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Abena Oppong-Asare Portrait Abena Oppong-Asare
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I thank the Minister for her explanation of clause 99, which introduces schedule 16, which concerns emissions certificates for vehicles. When purchasing a car, capital allowances are in part determined by the level of CO2 emissions. A 100% first-year allowance is available for new cars that have zero CO2 emissions, including electric cars. Otherwise, writing down allowances are available at the main rate of 18% per annum for electric cars and those with low CO2 emissions—up to 50 grams per kilometre driven—or 6% per annum for those with emissions exceeding 50 grams per kilometre. The measures in the clause allow for greater CO2 emissions figures to be used for purposes of capital allowances, taxable benefits arising from provisions of cars and vehicle excise duty. For that reason, we will not oppose the clause.

Richard Thomson Portrait Richard Thomson
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Thank you, Sir Christopher, for your opening comments on this group. My party does not get too many advances or victories in this place, so it is important to savour them when we can. I will certainly savour this one. I have a sense of clairvoyance about what the Minister will say in response.

We fully support the intention behind schedule 16. It is important to have the certification regime in place. However, as I argued when discussing the SNP’s new clause 5 in the previous group, it is important not only that consumers have confidence in the figures that are published, but to understand the impact that their publication has on behaviour. When we discussed new clause 5, we talked about the very incremental changes to vehicle excise duty, and my party proposed that we should look at the impact of those on consumer behaviour. Similarly, we feel we must understand how emissions certification changes consumer and manufacturer behaviour.

As a fundamental point, when we are as engaged in trying to achieve net zero as all Governments in these islands say that they are, it is important that Government have clear oversight of how spending and taxation influence behaviour in driving movement towards net zero. This measure should be no exception, and that is what our new clause seeks to achieve. In the fairly safe assumption that it will not be accepted by the Government, I would like to know how they intend to monitor how the changes drive behaviour.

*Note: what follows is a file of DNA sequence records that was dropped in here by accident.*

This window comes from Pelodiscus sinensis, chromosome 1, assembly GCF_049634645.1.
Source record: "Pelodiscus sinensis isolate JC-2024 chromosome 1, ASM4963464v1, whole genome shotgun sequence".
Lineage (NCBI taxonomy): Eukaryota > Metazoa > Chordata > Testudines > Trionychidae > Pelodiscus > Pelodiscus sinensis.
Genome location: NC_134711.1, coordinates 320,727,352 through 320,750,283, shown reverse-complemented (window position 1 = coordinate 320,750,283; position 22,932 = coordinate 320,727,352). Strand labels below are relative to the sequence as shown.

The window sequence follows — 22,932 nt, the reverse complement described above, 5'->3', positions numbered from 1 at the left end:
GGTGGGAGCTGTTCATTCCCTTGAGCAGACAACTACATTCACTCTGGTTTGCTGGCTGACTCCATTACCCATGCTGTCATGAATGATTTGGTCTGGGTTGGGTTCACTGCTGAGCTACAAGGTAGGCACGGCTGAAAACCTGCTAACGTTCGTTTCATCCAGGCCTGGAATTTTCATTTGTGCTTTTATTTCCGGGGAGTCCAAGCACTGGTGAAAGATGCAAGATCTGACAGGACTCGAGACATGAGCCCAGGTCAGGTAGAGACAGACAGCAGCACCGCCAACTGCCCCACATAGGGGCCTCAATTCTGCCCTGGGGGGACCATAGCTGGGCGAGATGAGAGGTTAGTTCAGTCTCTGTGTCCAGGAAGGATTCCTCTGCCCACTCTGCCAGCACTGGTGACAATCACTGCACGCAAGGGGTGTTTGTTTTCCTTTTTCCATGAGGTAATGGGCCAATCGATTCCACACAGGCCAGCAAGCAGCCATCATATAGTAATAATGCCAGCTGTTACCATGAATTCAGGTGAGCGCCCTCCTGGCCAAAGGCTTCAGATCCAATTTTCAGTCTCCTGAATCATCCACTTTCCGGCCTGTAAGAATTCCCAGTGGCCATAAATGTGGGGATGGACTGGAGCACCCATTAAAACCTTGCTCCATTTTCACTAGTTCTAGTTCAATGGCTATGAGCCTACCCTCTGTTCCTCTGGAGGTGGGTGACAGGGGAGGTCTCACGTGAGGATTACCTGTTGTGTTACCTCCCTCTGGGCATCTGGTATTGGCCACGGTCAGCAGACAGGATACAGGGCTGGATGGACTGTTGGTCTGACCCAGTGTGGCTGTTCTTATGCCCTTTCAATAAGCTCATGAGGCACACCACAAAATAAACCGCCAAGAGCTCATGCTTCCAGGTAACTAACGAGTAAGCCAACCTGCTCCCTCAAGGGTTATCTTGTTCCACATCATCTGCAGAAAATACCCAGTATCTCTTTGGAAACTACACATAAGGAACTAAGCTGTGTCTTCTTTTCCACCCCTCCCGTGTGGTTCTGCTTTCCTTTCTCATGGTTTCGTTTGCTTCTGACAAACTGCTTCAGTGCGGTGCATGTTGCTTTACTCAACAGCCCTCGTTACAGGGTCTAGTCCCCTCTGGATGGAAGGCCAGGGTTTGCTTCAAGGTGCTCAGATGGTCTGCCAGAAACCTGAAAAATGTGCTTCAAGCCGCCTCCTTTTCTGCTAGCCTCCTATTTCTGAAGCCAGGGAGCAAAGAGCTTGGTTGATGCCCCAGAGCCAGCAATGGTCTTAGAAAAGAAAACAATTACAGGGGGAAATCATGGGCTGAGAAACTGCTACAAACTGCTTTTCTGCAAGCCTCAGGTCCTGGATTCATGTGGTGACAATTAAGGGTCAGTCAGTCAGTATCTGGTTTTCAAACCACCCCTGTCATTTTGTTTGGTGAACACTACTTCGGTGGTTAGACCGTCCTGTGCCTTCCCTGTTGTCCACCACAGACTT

Helen Whately Portrait Helen Whately
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It is a pleasure to hear the hon. Member for Gordon argue for new clause 8. It would require the Government to publish, within 12 months of the Bill coming into effect, an assessment of the impact of clause 99 and schedule 16 on the goal of tackling climate change and the UK’s plans to reach net zero.

For the reasons we set out in detail during the Committee’s debate on new clause 5, this similar new clause is simply not necessary. Moreover, clause 99 and schedule 16 make only minor technical amendments to vehicle tax legislation to ensure that it continues to function as intended. The measure is not expected to have any significant climate change impacts. I therefore urge the Committee to reject new clause 8.

I thank the hon. Member for Erith and Thamesmead for expressing the Opposition’s support for clause 99 and the schedule. I commend the measures to the Committee.

Question put and agreed to. 

Clause 99 accordingly ordered to stand part of the Bill. 

Schedule 16 agreed to. 

Clause 100

Increase in membership of the Office of Tax Simplification

Question proposed, That the clause stand part of the Bill.

Lucy Frazer Portrait Lucy Frazer
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Clause 100 increases the maximum independent representation on the board of the Office of Tax Simplification by two members, giving a total membership of 10. The OTS is the independent adviser to the Government on simplifying the UK tax system. The clause provides the ability to add two additional members to the board of the OTS following the publication of Her Majesty’s Treasury’s five-year review of the effectiveness of the OTS, which was required by the Finance Act 2016. Allowing for the appointment of two additional members will ensure that the board comprises the fullest appropriate breadth of skillsets to support the work of the OTS.

Sir Christopher, I very much look forward to the submissions from the SNP on new clauses 9 and 10.

Richard Thomson Portrait Richard Thomson
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New clause 9 ought to speak for itself. On 23 November, in a written response to the hon. Member for Liverpool, Walton (Dan Carden), the Financial Secretary to the Treasury said:

“The Government has an ambition that by 2022 half of all new appointees should be women and 14 per cent of appointments should be made to those from ethnic minorities.”

Clearly, we are interested in ensuring diversity going forwards, but we should also be interested in diversity in the here and now, and in ensuring that all our public institutions are as representative as they can be of the country that we seek to govern and administer.